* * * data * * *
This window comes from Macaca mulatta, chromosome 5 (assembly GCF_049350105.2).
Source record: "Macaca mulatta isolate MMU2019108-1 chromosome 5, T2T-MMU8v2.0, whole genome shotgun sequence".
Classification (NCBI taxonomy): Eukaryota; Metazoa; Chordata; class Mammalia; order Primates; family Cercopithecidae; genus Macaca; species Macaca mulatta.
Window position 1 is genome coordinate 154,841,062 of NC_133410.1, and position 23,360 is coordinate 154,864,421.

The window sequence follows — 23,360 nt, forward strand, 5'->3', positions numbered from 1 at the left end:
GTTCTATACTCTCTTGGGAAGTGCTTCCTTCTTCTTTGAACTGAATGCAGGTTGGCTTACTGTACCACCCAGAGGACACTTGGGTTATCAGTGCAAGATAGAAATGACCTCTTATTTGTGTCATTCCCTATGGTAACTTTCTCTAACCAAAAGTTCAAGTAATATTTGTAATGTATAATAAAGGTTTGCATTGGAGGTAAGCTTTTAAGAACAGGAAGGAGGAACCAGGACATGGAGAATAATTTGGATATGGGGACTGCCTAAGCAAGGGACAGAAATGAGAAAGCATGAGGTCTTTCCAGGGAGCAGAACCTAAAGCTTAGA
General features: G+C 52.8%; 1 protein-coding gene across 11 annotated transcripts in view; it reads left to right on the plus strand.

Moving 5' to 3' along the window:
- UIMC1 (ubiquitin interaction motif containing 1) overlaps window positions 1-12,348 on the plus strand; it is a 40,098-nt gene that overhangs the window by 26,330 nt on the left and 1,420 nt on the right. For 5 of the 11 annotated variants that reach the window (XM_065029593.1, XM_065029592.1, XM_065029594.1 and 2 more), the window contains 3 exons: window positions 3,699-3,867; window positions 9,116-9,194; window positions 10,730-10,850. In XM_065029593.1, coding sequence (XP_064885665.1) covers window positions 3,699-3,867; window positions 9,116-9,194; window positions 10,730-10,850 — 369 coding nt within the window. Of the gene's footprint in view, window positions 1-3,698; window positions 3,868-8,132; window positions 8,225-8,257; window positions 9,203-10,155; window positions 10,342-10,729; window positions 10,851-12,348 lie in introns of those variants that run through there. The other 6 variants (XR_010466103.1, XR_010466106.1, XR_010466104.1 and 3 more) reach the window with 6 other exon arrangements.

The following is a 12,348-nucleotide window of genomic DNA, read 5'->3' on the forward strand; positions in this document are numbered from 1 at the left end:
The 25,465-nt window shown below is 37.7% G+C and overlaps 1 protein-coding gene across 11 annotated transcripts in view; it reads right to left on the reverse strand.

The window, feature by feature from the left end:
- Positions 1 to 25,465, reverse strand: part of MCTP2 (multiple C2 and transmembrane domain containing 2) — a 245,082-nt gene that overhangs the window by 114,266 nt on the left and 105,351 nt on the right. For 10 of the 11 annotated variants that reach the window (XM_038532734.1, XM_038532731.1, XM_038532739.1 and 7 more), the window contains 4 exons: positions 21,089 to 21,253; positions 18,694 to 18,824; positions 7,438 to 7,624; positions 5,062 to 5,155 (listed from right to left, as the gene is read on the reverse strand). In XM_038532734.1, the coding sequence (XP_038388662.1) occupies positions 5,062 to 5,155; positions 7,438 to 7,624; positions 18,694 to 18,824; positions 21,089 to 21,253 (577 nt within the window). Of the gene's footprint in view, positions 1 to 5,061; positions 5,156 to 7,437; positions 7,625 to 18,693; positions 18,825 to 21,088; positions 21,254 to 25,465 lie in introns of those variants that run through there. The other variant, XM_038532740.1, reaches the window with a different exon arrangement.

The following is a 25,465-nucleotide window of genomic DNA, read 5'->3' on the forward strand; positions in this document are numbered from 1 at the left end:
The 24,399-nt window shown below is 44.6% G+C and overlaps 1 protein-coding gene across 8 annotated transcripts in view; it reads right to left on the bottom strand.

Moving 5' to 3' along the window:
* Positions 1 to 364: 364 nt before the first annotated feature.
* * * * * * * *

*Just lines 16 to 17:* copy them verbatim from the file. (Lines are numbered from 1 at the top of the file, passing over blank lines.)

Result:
Moving 5' to 3' along the window:
* Positions 1 to 364: 364 nt before the first annotated feature.